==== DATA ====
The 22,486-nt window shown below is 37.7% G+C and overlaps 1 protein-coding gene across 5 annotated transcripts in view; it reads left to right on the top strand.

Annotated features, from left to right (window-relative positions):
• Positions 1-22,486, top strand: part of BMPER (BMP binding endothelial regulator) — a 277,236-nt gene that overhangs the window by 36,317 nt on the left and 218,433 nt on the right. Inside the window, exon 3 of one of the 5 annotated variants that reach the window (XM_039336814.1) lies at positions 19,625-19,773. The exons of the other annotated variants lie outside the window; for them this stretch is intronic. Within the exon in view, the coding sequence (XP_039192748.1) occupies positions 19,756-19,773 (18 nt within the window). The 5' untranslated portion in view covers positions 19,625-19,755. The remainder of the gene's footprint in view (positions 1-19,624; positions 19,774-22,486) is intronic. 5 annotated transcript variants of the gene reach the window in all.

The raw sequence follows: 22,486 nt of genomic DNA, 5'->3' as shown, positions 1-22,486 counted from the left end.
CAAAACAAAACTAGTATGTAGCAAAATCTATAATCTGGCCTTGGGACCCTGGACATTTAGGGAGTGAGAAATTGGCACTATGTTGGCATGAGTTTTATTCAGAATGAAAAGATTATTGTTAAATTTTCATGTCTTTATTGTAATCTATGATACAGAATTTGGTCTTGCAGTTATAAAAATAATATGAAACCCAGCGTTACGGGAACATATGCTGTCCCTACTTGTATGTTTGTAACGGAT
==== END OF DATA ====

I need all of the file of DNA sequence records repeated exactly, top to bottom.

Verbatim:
The 22,486-nt window shown below is 37.7% G+C and overlaps 1 protein-coding gene across 5 annotated transcripts in view; it reads left to right on the top strand.

Annotated features, from left to right (window-relative positions):
• Positions 1-22,486, top strand: part of BMPER (BMP binding endothelial regulator) — a 277,236-nt gene that overhangs the window by 36,317 nt on the left and 218,433 nt on the right. Inside the window, exon 3 of one of the 5 annotated variants that reach the window (XM_039336814.1) lies at positions 19,625-19,773. The exons of the other annotated variants lie outside the window; for them this stretch is intronic. Within the exon in view, the coding sequence (XP_039192748.1) occupies positions 19,756-19,773 (18 nt within the window). The 5' untranslated portion in view covers positions 19,625-19,755. The remainder of the gene's footprint in view (positions 1-19,624; positions 19,774-22,486) is intronic. 5 annotated transcript variants of the gene reach the window in all.

The raw sequence follows: 22,486 nt of genomic DNA, 5'->3' as shown, positions 1-22,486 counted from the left end.
CAAAACAAAACTAGTATGTAGCAAAATCTATAATCTGGCCTTGGGACCCTGGACATTTAGGGAGTGAGAAATTGGCACTATGTTGGCATGAGTTTTATTCAGAATGAAAAGATTATTGTTAAATTTTCATGTCTTTATTGTAATCTATGATACAGAATTTGGTCTTGCAGTTATAAAAATAATATGAAACCCAGCGTTACGGGAACATATGCTGTCCCTACTTGTATGTTTGTAACGGAT